Srinagar: As suspense mounted over government formation in Jammu and Kashmir, National Conference leader Omar Abdullah tonight ruled out the party's unilateral support to PDP from outside in any new dispensation with Congress backing.
Omar, a former chief minister who was the late Mufti Mohammad Sayeed's predecessor, also regretted the political uncertainty in the state where some people are "fishing in troubled waters" and asserted that an "accountable government" should be in place at the earliest. The state, where PDP is in alliance with BJP, is currently under Governor's rule.
"I had made an offer of support to Mufti sahab and the PDP in the immediate aftermath of the assembly elections about 12 months ago. That offer of support was turned down by PDP on the basis of a certain reading of the situation.
The way I see it, that situation has not changed. Therefore the logic or reasoning that led to Mufti Sahab turning down our offer stands true today as well. So I don't see why I should be making any fresh approaches to the PDP for any sort of understanding or working relationship," Omar told Karan Thapar on India Today TV.
Omar replied in the affirmative when asked whether he won't offer support unilaterally a second time.
"If there is a change of thinking within the PDP, then it is for them to reflect back, not for me," he said.
To a question, Omar said the best reason for maintaining the existing PDP-BJP alliance at the moment is for the two contituents to pay respect to Mufti Sayeed, the architect of that alliance.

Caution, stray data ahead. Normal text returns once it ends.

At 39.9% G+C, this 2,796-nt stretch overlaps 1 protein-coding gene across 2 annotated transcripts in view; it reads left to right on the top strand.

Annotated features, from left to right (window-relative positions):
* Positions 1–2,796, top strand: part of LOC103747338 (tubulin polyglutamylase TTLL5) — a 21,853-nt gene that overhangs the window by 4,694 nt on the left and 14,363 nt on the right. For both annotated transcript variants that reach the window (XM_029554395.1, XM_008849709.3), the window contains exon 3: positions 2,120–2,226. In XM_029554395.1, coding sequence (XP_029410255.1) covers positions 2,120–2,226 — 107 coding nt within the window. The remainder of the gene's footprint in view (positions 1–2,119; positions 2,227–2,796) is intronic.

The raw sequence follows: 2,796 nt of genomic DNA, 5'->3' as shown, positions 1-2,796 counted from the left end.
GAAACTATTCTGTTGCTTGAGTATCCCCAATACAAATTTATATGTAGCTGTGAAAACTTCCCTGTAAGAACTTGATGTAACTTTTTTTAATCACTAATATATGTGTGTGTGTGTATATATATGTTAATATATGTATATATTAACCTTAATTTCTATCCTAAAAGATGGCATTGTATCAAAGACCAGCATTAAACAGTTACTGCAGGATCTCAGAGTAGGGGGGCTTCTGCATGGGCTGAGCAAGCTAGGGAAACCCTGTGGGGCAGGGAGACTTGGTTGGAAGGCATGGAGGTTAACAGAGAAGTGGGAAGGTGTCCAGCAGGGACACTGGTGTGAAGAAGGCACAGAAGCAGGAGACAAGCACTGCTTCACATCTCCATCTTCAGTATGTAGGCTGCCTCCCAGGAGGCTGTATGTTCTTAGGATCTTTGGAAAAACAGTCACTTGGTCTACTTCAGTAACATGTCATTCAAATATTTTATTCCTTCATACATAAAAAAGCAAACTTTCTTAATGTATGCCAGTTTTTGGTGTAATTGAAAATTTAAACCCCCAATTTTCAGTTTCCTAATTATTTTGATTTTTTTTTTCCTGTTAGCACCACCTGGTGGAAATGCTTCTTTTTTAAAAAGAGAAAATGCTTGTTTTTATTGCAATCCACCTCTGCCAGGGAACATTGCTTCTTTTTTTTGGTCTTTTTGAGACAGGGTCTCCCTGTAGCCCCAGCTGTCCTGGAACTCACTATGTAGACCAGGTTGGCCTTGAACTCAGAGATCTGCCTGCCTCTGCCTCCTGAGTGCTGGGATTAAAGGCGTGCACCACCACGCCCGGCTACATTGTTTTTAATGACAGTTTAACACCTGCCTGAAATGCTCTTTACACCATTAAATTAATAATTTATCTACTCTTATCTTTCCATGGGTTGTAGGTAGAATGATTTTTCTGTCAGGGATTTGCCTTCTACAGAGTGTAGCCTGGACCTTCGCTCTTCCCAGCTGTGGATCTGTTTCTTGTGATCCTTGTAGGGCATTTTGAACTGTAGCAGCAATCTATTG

"Any attempt to change the shape, size and form of what Mufti Mohammad Sayeed was leading would be to admit that he was wrong and that will be his lasting legacy and nothing else," Omar said.
Even after the end of mourning period after the death of Mufti Aayeed, there were no indications today about how soon a new government would be formed with his daughter and PDP chief Mehbooba Mufti maintaining suspense and BJP saying it will wait for the ally to make the first move amid its wish to see the existing power-sharing arrangement to continue.
Asked what would be his reponse if Congress President Sonia Gandhi seeks his support for a new coalition, Omar said, "I would be very surprised, in fact I would be downright amazed if I was to receive a phone call of that sort."
"Getting into the realm of the hypothetical now. Nothing that I have seen or heard would suggest to me that Mrs Gandhi would be making any such approach. I don't believe that she would want to capitalise on the misfortune or grief that Mehbooba and her party find themselves in." Omar said.
"From what little I know of Mrs Sonia Gandhi, politics and the possiblity of breaking up the PDP-BJP alliance would have been the last thing on her mind, when she came to Srinagar," Omar said.
"There are low level functionaries in Congress who would like to have you believe that this was more political than a humanitarian gesture. Don't believe even an iota of politics in Mrs Gandhi's intentions," he added.
Omar also said absence of an elected government was making decision making in the state complicated.
Amid speculation about PDP seeking fresh assurances from BJP, Omar said the two allies should be agreed in following their pact in letter and spirit.